Who ya gonna call? Those bastards!

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Who are all these bastards? The Vitis International Variety Catalogue (VIVC) lists no less than 38 wine grape variety names that begin with some form of the term bastardo. These include Bastardo Branca, Bastaro do Douro, Bastardo dos Frades de Bolinio, Bastardos Saperavi, and Bastardo Castico. They are mostly red varieties (32/38 are red), and hail from many different countries—Spain, Portugal, France, Georgia, Ukraine, and South Africa.

Some of these 38 bastardos are synonyms for other, better-known grape varieties—such as Bastardo Espanhol = Tinta de Lisboa, Bastardo Negro = Alfrochiero, and Bastardo Nero = Graciano.

No less than five of our Bastardos—including Bastardo do Castello, Bastardo do Douro, and Bastardo Preto—are listed in the VIVC catalog as synonyms for Trousseau. Trousseau is also the name cross-referenced with the entry for Bastardo in Wine Grapes by Jancis Robinson, Julia Harding, and José Vouillamoz. So, with that ultra-impressive source, I am going to find out a bit more about this bastard by learning about the grape variety otherwise known as Trousseau.

Trousseau is a red grape variety and one of the two grapes indigenous to the Jura region of eastern France—the other is Poulsard, also a red variety.  Trousseau only occupies about 5% of the vineyard land in the Jura; but is authorized as a principal grape variety in many Jura appellations, including the Arbois, Crémant du Jura, Macvin du Jura, and Côtes du Jura AOCs.

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Trousseau is planted in many regions across Spain, including Galicia and Asturias (where it may be known as Verdejo Negro). It is approved for use in the Ribeira Sacra and Valdeorras DOs (under the name Merenzao), and is grown in other regions throughout the north of Spain as well.

Portugal has more than 3,000 acres/1,200 ha of Trousseau/Bastardo and as such, is the leading country in terms of plantings. Much of it is grown in the Douro, where it is often found in field blends (mixed vineyards), and winds up being used in the production of Port. Plantings are also found in the Dão, Beiras, and on the island of Madeira. Bastardo is the typical name used for the grape in Portugal, and appears to be the birthplace of the colorful name.

Trousseau is early-budding, early-ripening, somewhat disease-prone, and susceptible to botrytis. It needs a lot of sunshine to fully ripen; and can lack color intensity if under-ripe or over-cropped. As such, it’s a bit difficult in the vineyard.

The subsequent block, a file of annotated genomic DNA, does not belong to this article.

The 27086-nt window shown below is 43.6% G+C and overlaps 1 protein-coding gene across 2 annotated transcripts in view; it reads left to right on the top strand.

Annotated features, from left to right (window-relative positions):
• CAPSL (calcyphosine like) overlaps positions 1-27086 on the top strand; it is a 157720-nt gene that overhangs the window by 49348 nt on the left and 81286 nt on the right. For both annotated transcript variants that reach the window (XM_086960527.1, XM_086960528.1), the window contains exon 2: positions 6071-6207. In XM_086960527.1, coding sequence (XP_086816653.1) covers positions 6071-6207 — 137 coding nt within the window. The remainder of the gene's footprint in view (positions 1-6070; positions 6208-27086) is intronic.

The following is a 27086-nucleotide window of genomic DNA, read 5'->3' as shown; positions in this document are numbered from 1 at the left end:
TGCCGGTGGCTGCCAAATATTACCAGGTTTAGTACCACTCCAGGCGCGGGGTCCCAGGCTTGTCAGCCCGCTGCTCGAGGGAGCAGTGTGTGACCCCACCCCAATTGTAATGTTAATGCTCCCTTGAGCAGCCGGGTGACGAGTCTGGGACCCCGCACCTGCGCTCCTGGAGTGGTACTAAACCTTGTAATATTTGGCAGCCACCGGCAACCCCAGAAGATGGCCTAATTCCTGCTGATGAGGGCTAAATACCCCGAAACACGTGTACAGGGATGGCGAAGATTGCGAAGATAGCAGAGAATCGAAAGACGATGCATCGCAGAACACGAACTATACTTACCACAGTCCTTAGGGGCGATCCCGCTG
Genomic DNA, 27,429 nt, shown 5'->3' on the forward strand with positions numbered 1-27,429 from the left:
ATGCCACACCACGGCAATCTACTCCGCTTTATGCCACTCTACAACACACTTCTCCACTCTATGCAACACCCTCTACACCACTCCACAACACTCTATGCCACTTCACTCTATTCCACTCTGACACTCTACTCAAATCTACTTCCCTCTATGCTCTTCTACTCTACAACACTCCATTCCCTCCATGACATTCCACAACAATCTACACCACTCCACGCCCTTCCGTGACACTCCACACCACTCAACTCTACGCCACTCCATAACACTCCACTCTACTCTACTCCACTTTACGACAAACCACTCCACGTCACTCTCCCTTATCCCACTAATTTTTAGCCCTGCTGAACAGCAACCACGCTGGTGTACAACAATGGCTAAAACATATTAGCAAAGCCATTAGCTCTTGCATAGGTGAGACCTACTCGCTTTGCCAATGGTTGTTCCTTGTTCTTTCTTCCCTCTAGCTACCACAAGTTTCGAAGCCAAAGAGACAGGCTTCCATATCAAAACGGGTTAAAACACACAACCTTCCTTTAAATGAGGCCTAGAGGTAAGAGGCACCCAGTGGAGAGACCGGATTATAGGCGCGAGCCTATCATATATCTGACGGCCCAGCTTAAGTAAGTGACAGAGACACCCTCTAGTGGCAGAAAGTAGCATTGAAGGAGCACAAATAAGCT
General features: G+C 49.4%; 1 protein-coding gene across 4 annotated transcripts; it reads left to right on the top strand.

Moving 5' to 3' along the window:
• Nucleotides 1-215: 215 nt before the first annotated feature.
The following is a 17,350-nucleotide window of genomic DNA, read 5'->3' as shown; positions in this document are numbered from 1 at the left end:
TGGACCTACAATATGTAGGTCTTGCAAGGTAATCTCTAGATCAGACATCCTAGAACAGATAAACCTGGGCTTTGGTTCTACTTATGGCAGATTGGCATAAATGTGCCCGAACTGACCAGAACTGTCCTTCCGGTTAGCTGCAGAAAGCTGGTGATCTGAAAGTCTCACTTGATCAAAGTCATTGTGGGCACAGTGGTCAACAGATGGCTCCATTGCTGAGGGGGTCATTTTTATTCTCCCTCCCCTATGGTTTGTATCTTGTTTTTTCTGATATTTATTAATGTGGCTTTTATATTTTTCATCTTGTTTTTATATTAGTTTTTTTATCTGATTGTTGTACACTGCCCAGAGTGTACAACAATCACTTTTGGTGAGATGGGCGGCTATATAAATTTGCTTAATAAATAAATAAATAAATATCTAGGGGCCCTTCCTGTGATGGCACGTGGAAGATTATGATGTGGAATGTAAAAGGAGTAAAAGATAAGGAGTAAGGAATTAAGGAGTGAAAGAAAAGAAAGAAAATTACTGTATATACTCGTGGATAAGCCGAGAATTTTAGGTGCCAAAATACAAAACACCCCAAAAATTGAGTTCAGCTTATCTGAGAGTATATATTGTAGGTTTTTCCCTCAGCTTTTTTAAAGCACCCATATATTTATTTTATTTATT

When its good, Trousseau produce delightful, varietal wines with aromas of dark, red-and-black berries, orange peel, black pepper, fresh herbs, a hint of earthiness, and a distinct minerality. The grape can potentially reach high levels of sugar while retaining a crisp acidity; and has been known to produce a flavorful rosé.

We may never know who the original bastardo was. According to Jancis Robinson, et al, in Wine Grapes, the name was first recorded long ago—in 1531, to be exact,—in a treatise entitled Description of the Terroir Around Lamego written by Portuguese a writer named Rui Fernandes.

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Fun facts about Trousseau:

  • The name Trousseau may be a reference to the Old French word trusse, meaning “a bundle;” it could be said that the grapes appear “bundled up.” Or…it may be a reference to the French word troussé, meaning “trussed;” this could be a reference to the shape of the bunches.
  • Trousseau is not the same grape as Tressot—a red grape from France’s Yonne department—even though they are often confused (and despite the similarity of the names).
  • A white (pink-skinned) mutation of Trousseau known as Trousseau Gris is grown in a few areas—mostly in the Jura region of France—and was known, once-upon-a-time in California, as Gray Riesling.
  • In the New World, Trousseau has recently been identified in an old vineyard in Sonoma’s Russian River Valley AVA. Several wine growers in Oregon—in the Umpqua and Willamette Valley AVAs—have begun planting it as well.

References/for more information: 

The Bubbly Professor is “Miss Jane” Nickles of Austin, Texas… missjane@prodigy.net